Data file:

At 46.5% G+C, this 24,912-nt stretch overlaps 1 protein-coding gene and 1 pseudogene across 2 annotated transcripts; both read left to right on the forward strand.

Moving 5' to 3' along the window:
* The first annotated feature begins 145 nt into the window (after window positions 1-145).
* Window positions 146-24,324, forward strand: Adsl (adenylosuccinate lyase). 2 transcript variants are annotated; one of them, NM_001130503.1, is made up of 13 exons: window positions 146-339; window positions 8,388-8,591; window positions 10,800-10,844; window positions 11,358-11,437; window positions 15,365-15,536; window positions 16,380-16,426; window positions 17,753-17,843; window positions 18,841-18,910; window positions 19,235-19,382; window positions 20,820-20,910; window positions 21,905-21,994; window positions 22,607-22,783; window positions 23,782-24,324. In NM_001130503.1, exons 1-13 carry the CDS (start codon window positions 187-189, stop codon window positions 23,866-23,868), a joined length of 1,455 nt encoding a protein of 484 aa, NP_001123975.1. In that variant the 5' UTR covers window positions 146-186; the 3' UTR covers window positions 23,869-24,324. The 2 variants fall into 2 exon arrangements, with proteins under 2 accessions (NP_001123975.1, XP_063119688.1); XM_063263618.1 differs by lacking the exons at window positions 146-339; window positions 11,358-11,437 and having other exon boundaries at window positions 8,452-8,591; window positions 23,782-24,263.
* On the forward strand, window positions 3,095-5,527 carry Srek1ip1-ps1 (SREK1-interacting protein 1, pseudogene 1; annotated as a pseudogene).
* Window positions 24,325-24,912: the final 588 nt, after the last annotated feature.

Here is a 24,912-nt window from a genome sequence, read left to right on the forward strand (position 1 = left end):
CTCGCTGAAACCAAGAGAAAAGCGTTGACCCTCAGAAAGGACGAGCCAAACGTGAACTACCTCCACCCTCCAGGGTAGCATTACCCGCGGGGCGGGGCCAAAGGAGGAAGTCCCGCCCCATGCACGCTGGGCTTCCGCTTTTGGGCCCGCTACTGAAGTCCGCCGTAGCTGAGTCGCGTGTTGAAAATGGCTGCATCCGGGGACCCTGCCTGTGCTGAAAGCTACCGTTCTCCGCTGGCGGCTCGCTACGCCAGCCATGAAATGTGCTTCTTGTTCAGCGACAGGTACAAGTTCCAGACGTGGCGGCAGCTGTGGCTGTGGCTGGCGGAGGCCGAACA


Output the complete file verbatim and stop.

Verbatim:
At 46.5% G+C, this 24,912-nt stretch overlaps 1 protein-coding gene and 1 pseudogene across 2 annotated transcripts; both read left to right on the forward strand.

Moving 5' to 3' along the window:
* The first annotated feature begins 145 nt into the window (after window positions 1-145).
* Window positions 146-24,324, forward strand: Adsl (adenylosuccinate lyase). 2 transcript variants are annotated; one of them, NM_001130503.1, is made up of 13 exons: window positions 146-339; window positions 8,388-8,591; window positions 10,800-10,844; window positions 11,358-11,437; window positions 15,365-15,536; window positions 16,380-16,426; window positions 17,753-17,843; window positions 18,841-18,910; window positions 19,235-19,382; window positions 20,820-20,910; window positions 21,905-21,994; window positions 22,607-22,783; window positions 23,782-24,324. In NM_001130503.1, exons 1-13 carry the CDS (start codon window positions 187-189, stop codon window positions 23,866-23,868), a joined length of 1,455 nt encoding a protein of 484 aa, NP_001123975.1. In that variant the 5' UTR covers window positions 146-186; the 3' UTR covers window positions 23,869-24,324. The 2 variants fall into 2 exon arrangements, with proteins under 2 accessions (NP_001123975.1, XP_063119688.1); XM_063263618.1 differs by lacking the exons at window positions 146-339; window positions 11,358-11,437 and having other exon boundaries at window positions 8,452-8,591; window positions 23,782-24,263.
* On the forward strand, window positions 3,095-5,527 carry Srek1ip1-ps1 (SREK1-interacting protein 1, pseudogene 1; annotated as a pseudogene).
* Window positions 24,325-24,912: the final 588 nt, after the last annotated feature.

Here is a 24,912-nt window from a genome sequence, read left to right on the forward strand (position 1 = left end):
CTCGCTGAAACCAAGAGAAAAGCGTTGACCCTCAGAAAGGACGAGCCAAACGTGAACTACCTCCACCCTCCAGGGTAGCATTACCCGCGGGGCGGGGCCAAAGGAGGAAGTCCCGCCCCATGCACGCTGGGCTTCCGCTTTTGGGCCCGCTACTGAAGTCCGCCGTAGCTGAGTCGCGTGTTGAAAATGGCTGCATCCGGGGACCCTGCCTGTGCTGAAAGCTACCGTTCTCCGCTGGCGGCTCGCTACGCCAGCCATGAAATGTGCTTCTTGTTCAGCGACAGGTACAAGTTCCAGACGTGGCGGCAGCTGTGGCTGTGGCTGGCGGAGGCCGAACA